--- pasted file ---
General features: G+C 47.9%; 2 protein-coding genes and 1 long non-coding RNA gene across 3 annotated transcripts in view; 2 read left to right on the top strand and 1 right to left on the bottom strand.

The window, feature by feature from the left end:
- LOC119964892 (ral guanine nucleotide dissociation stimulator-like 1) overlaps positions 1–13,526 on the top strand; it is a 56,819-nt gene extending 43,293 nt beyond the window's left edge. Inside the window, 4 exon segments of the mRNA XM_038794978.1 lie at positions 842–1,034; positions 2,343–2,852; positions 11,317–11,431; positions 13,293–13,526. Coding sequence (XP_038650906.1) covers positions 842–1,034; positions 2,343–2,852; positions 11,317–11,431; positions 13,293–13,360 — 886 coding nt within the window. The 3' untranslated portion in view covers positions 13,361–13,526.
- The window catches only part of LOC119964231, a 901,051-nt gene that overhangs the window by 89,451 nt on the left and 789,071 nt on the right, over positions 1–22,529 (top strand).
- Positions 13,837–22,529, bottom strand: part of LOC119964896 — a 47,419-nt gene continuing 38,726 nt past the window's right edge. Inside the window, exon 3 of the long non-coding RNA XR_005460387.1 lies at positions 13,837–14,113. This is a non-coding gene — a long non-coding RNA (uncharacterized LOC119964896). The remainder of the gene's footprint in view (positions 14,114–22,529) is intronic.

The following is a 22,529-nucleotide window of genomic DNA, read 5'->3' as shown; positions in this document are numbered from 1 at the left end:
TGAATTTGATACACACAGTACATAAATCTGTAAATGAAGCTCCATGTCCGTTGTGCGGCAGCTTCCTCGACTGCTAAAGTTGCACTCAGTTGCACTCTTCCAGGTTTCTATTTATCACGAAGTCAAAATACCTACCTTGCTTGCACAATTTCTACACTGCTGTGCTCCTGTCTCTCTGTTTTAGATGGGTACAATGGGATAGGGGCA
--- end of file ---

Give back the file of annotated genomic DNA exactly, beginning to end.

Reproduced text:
General features: G+C 47.9%; 2 protein-coding genes and 1 long non-coding RNA gene across 3 annotated transcripts in view; 2 read left to right on the top strand and 1 right to left on the bottom strand.

The window, feature by feature from the left end:
- LOC119964892 (ral guanine nucleotide dissociation stimulator-like 1) overlaps positions 1–13,526 on the top strand; it is a 56,819-nt gene extending 43,293 nt beyond the window's left edge. Inside the window, 4 exon segments of the mRNA XM_038794978.1 lie at positions 842–1,034; positions 2,343–2,852; positions 11,317–11,431; positions 13,293–13,526. Coding sequence (XP_038650906.1) covers positions 842–1,034; positions 2,343–2,852; positions 11,317–11,431; positions 13,293–13,360 — 886 coding nt within the window. The 3' untranslated portion in view covers positions 13,361–13,526.
- The window catches only part of LOC119964231, a 901,051-nt gene that overhangs the window by 89,451 nt on the left and 789,071 nt on the right, over positions 1–22,529 (top strand).
- Positions 13,837–22,529, bottom strand: part of LOC119964896 — a 47,419-nt gene continuing 38,726 nt past the window's right edge. Inside the window, exon 3 of the long non-coding RNA XR_005460387.1 lies at positions 13,837–14,113. This is a non-coding gene — a long non-coding RNA (uncharacterized LOC119964896). The remainder of the gene's footprint in view (positions 14,114–22,529) is intronic.

The following is a 22,529-nucleotide window of genomic DNA, read 5'->3' as shown; positions in this document are numbered from 1 at the left end:
TGAATTTGATACACACAGTACATAAATCTGTAAATGAAGCTCCATGTCCGTTGTGCGGCAGCTTCCTCGACTGCTAAAGTTGCACTCAGTTGCACTCTTCCAGGTTTCTATTTATCACGAAGTCAAAATACCTACCTTGCTTGCACAATTTCTACACTGCTGTGCTCCTGTCTCTCTGTTTTAGATGGGTACAATGGGATAGGGGCA